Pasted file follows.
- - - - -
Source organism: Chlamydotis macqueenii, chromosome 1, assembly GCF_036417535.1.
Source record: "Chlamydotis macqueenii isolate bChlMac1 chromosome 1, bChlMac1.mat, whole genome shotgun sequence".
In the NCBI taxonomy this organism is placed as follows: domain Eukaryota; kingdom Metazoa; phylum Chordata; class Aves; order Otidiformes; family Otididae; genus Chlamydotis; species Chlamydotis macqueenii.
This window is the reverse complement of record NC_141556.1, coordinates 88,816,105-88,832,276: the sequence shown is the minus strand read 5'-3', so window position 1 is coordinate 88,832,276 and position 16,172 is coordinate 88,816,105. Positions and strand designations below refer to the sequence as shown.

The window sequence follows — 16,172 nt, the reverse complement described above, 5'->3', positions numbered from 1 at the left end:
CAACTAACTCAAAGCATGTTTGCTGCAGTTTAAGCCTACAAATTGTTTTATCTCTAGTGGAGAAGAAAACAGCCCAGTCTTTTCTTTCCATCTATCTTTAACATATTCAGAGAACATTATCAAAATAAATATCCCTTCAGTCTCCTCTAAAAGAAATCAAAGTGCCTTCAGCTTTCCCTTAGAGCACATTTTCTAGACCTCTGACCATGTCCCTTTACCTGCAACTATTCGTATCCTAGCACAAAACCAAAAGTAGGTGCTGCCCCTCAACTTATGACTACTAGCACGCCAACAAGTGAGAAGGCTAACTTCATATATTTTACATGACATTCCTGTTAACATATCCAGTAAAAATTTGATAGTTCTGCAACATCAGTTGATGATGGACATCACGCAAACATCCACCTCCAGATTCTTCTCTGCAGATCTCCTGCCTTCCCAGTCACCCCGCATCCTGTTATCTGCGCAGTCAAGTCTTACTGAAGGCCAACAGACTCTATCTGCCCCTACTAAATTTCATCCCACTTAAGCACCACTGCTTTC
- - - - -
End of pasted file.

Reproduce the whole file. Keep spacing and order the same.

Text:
Source organism: Chlamydotis macqueenii, chromosome 1, assembly GCF_036417535.1.
Source record: "Chlamydotis macqueenii isolate bChlMac1 chromosome 1, bChlMac1.mat, whole genome shotgun sequence".
In the NCBI taxonomy this organism is placed as follows: domain Eukaryota; kingdom Metazoa; phylum Chordata; class Aves; order Otidiformes; family Otididae; genus Chlamydotis; species Chlamydotis macqueenii.
This window is the reverse complement of record NC_141556.1, coordinates 88,816,105-88,832,276: the sequence shown is the minus strand read 5'-3', so window position 1 is coordinate 88,832,276 and position 16,172 is coordinate 88,816,105. Positions and strand designations below refer to the sequence as shown.

The window sequence follows — 16,172 nt, the reverse complement described above, 5'->3', positions numbered from 1 at the left end:
CAACTAACTCAAAGCATGTTTGCTGCAGTTTAAGCCTACAAATTGTTTTATCTCTAGTGGAGAAGAAAACAGCCCAGTCTTTTCTTTCCATCTATCTTTAACATATTCAGAGAACATTATCAAAATAAATATCCCTTCAGTCTCCTCTAAAAGAAATCAAAGTGCCTTCAGCTTTCCCTTAGAGCACATTTTCTAGACCTCTGACCATGTCCCTTTACCTGCAACTATTCGTATCCTAGCACAAAACCAAAAGTAGGTGCTGCCCCTCAACTTATGACTACTAGCACGCCAACAAGTGAGAAGGCTAACTTCATATATTTTACATGACATTCCTGTTAACATATCCAGTAAAAATTTGATAGTTCTGCAACATCAGTTGATGATGGACATCACGCAAACATCCACCTCCAGATTCTTCTCTGCAGATCTCCTGCCTTCCCAGTCACCCCGCATCCTGTTATCTGCGCAGTCAAGTCTTACTGAAGGCCAACAGACTCTATCTGCCCCTACTAAATTTCATCCCACTTAAGCACCACTGCTTTC